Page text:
Dos and Don'ts of Online Genealogy
The Internet has definitely revolutionized genealogy. Computerized indexes make it possible to find individuals with very little information, on occasion without even a name. Digitized records make it possible to view page after page of records well into the wee hours, long after the library is locked up for the night. The availability of so many records in one place eliminates hours spent traveling to numerous repositories.
All of those benefits come with a price, however. Ease of publishing often results in half-done or shoddy research. The rush to put genealogical records online sometimes results in inaccurate indexes. The sheer wealth of available information makes finding the little bitty fact that you seek a very daunting task. To help you get started feeling comfortable with genealogy online, here are a few basic dos and don'ts.
Do Look for Source Documentation
Just because you find information online doesn't mean that it's true. Before you accept any statement of fact, look for information on the original source of the information. Many online databases will include a source or “more about” link. Family trees will, hopefully, include contact information for the submitter. Be sure to document both this original source and the online source where you found the information, so you can accurately assess the quality of the information and so others can follow your research trail.
Don't Expect to Find Everything Online
Many people begin their genealogy search on the Internet expecting to find their entire family tree online, already completed back several centuries. The trouble is, it usually doesn't work that way. You can absolutely do a lot of research online, but don't miss out on the fun and adventure of a visit to the local courthouse or family cemetery.
Do Your Homework Before Forking Over Your Money
Most of the commercial genealogy enterprises online are absolutely legitimate, but every now and then a website pops up with questionable business practices. Search the Internet for user comments and reviews of any website, software, or other commercial purchase before pulling out the credit card.
Don't Expect to Do It All for Free
You have probably noticed that certain subscription-based genealogy sites such as
Do Not Publish Information on Living People Online
Your relatives probably won't be thrilled to find their birth dates and other private information online. Even just publishing their names along with the information on their parents can be too much, since many security systems use the mother's maiden name as identification. Use your genealogy software or a utility program to privatize this information before uploading your data online.
Don't Merge Family Trees
It's best to never import someone else's GEDCOM file directly into your own family tree. By taking time to enter the data into your genealogy software by hand, you get to learn about the new family connections. Otherwise you're letting software make all the decisions about who your ancestors are! If you do choose to import a GEDCOM file, however, make a backup of your main file first and import into the backup. This way you can revert back to your original file if the import has unanticipated results.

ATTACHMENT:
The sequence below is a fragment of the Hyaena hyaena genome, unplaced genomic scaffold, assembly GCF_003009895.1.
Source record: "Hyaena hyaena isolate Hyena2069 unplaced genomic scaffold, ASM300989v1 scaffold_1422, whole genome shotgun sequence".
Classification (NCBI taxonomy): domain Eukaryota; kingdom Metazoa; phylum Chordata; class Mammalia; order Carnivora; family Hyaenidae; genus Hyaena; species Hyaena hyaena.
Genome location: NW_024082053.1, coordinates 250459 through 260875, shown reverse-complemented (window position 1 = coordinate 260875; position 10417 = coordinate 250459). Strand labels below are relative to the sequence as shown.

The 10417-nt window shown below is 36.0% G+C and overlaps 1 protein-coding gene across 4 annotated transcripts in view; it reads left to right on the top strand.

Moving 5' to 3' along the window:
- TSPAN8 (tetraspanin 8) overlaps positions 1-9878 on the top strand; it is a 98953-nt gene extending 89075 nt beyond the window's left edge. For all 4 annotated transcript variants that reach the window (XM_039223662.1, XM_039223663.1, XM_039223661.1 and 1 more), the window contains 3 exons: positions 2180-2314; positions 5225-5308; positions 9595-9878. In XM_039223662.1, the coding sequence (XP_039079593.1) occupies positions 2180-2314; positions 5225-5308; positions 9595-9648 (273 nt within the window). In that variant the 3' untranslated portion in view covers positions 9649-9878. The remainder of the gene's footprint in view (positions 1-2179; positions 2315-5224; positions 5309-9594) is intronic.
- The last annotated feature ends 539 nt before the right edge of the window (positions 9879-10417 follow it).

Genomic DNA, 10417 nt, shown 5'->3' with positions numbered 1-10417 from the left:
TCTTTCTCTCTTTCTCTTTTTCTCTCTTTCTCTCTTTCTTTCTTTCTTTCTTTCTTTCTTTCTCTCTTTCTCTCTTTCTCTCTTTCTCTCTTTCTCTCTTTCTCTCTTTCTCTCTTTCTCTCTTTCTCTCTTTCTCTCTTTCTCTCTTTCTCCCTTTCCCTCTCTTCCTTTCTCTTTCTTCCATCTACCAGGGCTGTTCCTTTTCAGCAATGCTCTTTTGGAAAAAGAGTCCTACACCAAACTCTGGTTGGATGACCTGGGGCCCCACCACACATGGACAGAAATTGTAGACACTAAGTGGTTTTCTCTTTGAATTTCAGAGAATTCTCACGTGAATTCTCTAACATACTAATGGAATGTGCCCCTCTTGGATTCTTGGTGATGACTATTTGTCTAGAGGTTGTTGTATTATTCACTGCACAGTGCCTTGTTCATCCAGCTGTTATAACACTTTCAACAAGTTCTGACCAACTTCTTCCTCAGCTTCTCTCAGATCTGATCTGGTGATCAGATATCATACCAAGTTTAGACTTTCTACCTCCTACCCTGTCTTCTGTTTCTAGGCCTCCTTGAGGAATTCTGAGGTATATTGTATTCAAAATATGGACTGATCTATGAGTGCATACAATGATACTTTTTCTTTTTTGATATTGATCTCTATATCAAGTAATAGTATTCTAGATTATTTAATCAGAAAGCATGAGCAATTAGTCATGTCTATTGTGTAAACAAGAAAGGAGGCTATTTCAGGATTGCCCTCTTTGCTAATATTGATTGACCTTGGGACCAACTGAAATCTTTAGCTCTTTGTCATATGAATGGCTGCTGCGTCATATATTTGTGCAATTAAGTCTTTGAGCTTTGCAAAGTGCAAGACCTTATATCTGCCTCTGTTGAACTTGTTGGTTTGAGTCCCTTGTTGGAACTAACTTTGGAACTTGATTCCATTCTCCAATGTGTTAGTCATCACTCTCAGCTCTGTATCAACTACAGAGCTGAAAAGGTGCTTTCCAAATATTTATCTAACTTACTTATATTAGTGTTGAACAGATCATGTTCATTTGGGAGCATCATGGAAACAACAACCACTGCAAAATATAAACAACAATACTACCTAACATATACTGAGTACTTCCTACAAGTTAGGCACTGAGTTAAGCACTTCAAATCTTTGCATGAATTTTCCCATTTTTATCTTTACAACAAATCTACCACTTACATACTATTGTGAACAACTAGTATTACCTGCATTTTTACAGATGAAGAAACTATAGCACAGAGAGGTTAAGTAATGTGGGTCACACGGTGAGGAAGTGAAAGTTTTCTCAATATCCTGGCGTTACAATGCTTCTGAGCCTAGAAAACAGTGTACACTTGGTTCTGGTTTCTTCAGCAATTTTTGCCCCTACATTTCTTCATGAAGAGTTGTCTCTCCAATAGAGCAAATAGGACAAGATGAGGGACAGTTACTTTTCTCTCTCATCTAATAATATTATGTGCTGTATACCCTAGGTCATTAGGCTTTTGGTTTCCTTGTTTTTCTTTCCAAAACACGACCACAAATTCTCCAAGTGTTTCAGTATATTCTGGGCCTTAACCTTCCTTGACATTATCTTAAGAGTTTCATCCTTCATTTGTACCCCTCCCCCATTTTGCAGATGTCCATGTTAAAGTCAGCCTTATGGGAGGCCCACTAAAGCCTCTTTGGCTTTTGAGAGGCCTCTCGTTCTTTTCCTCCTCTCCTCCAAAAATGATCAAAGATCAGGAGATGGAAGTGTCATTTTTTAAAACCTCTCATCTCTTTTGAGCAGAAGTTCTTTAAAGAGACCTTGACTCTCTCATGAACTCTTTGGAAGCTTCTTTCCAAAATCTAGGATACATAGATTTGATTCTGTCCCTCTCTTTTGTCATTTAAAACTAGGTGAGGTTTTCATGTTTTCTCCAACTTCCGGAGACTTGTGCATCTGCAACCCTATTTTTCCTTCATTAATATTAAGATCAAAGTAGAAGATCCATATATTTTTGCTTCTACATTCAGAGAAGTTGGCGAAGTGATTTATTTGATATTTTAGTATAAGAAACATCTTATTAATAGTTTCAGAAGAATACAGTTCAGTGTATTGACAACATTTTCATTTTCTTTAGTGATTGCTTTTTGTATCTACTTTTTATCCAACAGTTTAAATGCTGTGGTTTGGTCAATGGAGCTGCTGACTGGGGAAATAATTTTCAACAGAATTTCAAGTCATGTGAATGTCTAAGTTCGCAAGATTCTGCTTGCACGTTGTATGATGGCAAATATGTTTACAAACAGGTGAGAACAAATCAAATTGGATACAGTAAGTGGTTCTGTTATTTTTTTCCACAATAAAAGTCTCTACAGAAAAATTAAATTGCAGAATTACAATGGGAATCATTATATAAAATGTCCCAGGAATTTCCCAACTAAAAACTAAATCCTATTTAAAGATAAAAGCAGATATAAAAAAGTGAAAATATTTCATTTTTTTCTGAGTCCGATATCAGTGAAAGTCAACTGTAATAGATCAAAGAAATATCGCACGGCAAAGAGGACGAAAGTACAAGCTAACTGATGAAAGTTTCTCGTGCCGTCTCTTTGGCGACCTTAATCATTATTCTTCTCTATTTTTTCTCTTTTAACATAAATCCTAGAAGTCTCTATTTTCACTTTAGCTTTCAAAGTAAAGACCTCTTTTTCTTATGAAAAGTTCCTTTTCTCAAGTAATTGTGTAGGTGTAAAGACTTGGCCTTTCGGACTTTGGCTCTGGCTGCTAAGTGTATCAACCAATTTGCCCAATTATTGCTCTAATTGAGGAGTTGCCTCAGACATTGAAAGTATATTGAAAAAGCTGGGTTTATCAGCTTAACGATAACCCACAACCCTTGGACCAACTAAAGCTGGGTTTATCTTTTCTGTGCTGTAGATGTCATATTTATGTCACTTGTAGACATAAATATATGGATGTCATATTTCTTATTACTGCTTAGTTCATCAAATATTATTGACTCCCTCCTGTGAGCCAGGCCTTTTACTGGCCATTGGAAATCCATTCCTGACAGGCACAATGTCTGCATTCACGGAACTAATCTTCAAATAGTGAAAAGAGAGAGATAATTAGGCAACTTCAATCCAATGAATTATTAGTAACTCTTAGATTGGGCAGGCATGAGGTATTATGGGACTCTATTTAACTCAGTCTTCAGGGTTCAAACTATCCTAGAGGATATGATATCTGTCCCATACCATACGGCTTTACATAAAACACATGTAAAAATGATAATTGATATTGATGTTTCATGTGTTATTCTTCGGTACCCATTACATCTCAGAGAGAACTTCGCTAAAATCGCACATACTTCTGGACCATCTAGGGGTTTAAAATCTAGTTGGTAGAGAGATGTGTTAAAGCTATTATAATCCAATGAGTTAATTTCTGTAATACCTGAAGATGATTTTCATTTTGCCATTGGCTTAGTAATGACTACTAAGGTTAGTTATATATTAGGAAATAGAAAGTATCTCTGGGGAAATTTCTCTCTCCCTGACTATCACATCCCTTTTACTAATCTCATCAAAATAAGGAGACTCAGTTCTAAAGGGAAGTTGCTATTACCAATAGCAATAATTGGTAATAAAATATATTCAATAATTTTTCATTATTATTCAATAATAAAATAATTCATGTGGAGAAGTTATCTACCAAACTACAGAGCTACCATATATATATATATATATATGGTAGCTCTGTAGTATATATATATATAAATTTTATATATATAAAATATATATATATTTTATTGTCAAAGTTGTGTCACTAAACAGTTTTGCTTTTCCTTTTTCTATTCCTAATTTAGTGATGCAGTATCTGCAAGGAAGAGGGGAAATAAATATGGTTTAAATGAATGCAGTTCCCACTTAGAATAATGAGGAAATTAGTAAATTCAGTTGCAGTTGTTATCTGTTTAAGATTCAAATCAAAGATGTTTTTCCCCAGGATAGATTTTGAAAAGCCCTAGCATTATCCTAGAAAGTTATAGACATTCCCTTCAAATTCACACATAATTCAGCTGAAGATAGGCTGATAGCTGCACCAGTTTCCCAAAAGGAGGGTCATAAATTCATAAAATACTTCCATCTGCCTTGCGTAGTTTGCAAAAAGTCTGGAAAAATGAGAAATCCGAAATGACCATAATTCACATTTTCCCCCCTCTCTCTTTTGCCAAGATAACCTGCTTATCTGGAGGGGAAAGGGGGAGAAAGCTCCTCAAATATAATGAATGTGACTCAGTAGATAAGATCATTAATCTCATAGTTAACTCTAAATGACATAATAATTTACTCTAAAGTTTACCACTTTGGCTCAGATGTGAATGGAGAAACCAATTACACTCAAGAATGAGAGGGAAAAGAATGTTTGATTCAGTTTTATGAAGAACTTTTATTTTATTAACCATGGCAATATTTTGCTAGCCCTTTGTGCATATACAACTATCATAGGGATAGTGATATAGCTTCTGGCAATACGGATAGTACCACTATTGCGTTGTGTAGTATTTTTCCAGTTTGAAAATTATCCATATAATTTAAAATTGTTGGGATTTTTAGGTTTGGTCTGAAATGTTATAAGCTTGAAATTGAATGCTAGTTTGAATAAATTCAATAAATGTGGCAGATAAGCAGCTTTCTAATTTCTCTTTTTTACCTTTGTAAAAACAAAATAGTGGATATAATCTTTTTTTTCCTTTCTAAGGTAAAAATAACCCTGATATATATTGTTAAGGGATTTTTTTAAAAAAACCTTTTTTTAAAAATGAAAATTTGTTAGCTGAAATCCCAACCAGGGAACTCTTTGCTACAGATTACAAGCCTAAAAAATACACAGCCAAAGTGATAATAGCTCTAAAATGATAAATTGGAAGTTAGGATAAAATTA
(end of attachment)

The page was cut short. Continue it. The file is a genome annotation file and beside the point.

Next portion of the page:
Do Give Back to the Genealogy Community
When you're first starting out, people will likely help you. After you've gained some experience, say thank you by helping someone else. Answer questions on a mailing list or forum. Do a few record lookups. Take time out to transcribe or index some records.
Don't Assume That Information on the Internet Is Public Domain
The majority of the articles, databases, transcriptions, and other genealogy information that you find online are protected by the copyright of the author. If you wish to repost such information in a blog, or on a mailing list or website, you need to get the author's permission. Acknowledging the source of the copyrighted material does not substitute for obtaining permission. For mailing lists and blogs, the best course of action is to use a small excerpt (considered “fair use”) along with attribution to the author and a link to the original content.
Do Back Up Your Data on a Regular Basis
Since this was just discussed earlier in the chapter, hopefully it's still fresh in your mind. You do not want to lose hundreds of hours of genealogy research or irreplaceable family photos because you haven't backed up your digital files. Find a backup plan that works for you and stick to it.
Don't Give Up
While the Internet exponentially increases your opportunities for locating your ancestors, it can also be an extremely frustrating experience to find just the right search combination. Use the search techniques introduced throughout this book and practice, practice, practice. It won't be long before you'll feel like a pro!